🤳Lesson 2: DO Build Your Network
If I’ve learned anything over the years, it is that knowing other people in the industry at all levels IS be essential to your success. The ID community is full of genuine, helpful, and caring humans -they don't call us unicorns 🦄 for no reason If you need something, simply ask. During the days of the pandemic, I have connected with so many wonderful people who have become some of my closest friends and I’ve never met them in person! If you’re not on LinkedIn, this article is your sign to join. Check out Dr. Luke Hobson’s blog post on Why Instructional Designers Need to Use LinkedIn to Build Their Network. Not one time have I messaged someone in this industry and they didn’t respond. Corporate and educational ID overlap A LOT, so don’t restrict yourself to just connecting with those in one area.
Once I started connecting, chatting, and sharing with others I went from 50 followers to almost 6K in under two years!!!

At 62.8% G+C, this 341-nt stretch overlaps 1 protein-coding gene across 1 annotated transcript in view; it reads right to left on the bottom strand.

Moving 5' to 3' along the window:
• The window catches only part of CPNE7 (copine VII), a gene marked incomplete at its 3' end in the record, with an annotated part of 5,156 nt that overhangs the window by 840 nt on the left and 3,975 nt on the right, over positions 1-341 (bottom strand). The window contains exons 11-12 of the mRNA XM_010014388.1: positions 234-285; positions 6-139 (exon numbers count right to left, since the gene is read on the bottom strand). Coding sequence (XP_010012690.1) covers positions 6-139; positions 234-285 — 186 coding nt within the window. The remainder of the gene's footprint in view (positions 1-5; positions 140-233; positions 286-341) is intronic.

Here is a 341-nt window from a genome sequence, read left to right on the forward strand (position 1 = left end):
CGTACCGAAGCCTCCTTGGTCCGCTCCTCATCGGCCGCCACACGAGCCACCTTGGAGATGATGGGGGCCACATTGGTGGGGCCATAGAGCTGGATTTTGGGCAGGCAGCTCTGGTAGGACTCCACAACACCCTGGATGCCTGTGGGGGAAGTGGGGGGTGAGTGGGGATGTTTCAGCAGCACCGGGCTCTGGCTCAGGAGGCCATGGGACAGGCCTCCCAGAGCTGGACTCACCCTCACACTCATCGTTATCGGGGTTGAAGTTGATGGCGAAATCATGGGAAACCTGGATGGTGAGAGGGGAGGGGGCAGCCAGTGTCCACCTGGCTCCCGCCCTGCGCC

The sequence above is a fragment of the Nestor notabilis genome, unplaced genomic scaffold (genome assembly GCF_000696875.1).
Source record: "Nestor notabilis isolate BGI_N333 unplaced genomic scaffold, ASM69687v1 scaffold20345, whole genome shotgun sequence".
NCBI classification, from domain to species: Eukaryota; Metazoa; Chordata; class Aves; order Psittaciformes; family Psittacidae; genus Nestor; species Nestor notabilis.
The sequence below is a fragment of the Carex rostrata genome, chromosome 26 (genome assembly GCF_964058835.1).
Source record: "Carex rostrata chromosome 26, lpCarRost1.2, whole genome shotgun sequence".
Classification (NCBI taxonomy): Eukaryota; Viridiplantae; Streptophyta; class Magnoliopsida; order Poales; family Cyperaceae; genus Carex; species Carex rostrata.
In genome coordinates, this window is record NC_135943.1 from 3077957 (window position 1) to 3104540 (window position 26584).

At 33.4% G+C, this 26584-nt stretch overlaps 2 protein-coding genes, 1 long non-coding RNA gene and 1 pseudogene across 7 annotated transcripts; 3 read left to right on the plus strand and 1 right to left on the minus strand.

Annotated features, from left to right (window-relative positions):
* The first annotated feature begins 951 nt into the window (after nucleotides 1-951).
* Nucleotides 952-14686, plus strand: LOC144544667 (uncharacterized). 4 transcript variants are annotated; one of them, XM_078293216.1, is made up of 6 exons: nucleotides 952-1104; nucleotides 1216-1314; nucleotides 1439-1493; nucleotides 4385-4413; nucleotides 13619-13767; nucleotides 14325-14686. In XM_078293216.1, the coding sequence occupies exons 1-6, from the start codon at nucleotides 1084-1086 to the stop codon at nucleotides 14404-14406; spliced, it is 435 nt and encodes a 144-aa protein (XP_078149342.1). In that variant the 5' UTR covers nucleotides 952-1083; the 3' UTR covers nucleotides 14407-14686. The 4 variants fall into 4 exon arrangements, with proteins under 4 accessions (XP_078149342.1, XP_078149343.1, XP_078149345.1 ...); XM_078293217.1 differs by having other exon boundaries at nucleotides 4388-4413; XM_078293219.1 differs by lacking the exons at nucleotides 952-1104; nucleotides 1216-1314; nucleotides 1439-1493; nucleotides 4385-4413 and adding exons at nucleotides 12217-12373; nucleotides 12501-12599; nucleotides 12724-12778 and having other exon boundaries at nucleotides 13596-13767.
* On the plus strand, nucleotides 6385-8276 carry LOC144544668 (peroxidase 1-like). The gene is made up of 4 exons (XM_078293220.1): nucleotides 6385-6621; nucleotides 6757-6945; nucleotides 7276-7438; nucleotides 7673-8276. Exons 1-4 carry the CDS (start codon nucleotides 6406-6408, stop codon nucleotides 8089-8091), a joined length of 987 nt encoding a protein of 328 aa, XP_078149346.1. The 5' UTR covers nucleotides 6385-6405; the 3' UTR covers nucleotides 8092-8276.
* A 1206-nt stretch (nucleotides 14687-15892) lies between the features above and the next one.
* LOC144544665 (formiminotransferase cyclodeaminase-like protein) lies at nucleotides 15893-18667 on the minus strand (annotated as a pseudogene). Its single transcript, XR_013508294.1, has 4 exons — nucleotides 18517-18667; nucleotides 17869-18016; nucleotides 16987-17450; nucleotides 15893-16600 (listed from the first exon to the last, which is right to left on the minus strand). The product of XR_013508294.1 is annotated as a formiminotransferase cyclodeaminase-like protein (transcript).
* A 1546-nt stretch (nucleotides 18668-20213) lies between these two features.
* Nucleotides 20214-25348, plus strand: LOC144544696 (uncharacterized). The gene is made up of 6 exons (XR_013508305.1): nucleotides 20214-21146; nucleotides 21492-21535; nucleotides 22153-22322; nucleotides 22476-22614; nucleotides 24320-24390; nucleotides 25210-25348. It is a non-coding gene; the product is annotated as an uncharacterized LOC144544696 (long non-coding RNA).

A Few People to follow and/or connect with on Linked ASAP:
- Elizabeth Leiba
- Luke Hobson
- Barbi Honeycutt
- Tim Slade
- Julie Dirksen
- Devlin Peck
- Jason Gulya
- Robin Sargent
- Betty Dannewitz
- Nicole Papaioannou Lugara
- Heidi Kirby and many, many more!
🌟Lesson 3: DO Build Your Brand
It’s time to set the imposter syndrome aside and ask yourself what do I do well? Make the list, I’m sure it’s long. Build your brand around your strengths. Is it ed tech? Then share things about ed-tech. Is it pedagogy? Then share your best and most cherished activities. Is it all of the above? Share, share, share. Think about the legacy and mark you want to leave, and do something little each day to make a difference. What you know is unique and there are people who want to learn from you. Remember lesson #1? Building your brand is part of this task. Be authentic, be open, and be willing to share.